UPDATE: Thursday, September 20, 2012
A Sumner County jury has found Herb Jones Guilty on one count of animal cruelty, but could not reach a verdict on the second charge.
The jury reached the verdict shortly after noon Thursday on the charge of animal cruelty specifically regarding Jones' herd of cattle that the Sumner County Sheriff says he found severely neglected back in July.
The second count of animal cruelty relating to two sheep that were also on the property, was dismissed after the jury could not reach a decision.
The Jones family is upset with the verdict and says they plan to appeal.
"This just happened to be an issue where the pond dried up," said Dave Jones, Herb Jones' son. "I testified why the pond dried up so fast because somebody didn't dig it out like they said they did."
Jones countered that, as soon as he discovered that his pond had dried up, he began hauling water to the animals every day.
"It wasn't that somebody was just not caring for these animals," Dave Jones said. "We wouldn't spend this kind of money and go through all of this if we didn't care."
Herb Jones is scheduled for sentencing on October 4. Since he has no criminal history, he will likely face probation time.
UPDATE: Wednesday, September 19, 2012
The animal cruelty case against Herb Jones will continue Thursday morning with closing statements from the prosecution and defense. The final two witnesses to testify on Wednesday were Jones' sons, who told the jury how they often helped their father take care of the cattle herd.
The jury will begin deliberations after closing statements.
Wednesday, September 19, 2012
A rural Oxford man is on trial for two counts of animal cruelty. Herb Jones is fighting the charges, filed by Sumner County Attorney Evan Watson.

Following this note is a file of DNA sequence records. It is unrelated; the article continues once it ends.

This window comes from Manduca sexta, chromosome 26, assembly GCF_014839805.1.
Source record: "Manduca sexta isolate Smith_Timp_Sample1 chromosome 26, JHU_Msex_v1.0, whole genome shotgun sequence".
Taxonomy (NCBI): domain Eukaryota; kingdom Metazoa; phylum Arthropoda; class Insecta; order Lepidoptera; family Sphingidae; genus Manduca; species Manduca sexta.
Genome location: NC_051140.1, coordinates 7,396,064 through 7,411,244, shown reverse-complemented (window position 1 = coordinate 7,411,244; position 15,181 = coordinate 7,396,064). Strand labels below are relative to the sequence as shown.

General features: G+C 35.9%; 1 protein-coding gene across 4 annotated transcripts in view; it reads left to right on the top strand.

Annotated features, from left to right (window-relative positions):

Jones owns approximately 18 head of cattle and was grazing them on property near 30th and River Rd. over the summer when neighbors began calling 911 to report some of the cattle were loose on multiple occasions.
Sheriff Darren Chambers told KAKE News back in July that the animals appeared to be severely emaciated, so he found a farmer to take the cows and nurse them back to health.
But Herb Jones disputes that his animals were in any danger and that he is innocent of animal cruelty.
Veterinarian Dr. Dan Hefling testified that he helped observe the animals after responding to a call for help from the sheriff.
"They were very thin," Hefling testified. "Bones were protruding. They appeared to be thirsty. "Their stomachs were pot-bellied which suggests they had parasites."
Hefling said many of the 17 cows didn't have any muscle on them at all and that their bodies had been digesting their muscle due to lack of nurtrient. He estimated that the cows had been malnourished for as long as two months.
Jones, meanwhile, contends that he did not know that a water pond on the pasture had dried up since he had last been there a week prior.
Prosecution witnesses are also telling the jury that the dried up corn stalks that Jones was feeding the animals had no nutritional value.
The jury of six will likely get the case sometime today or tomorrow.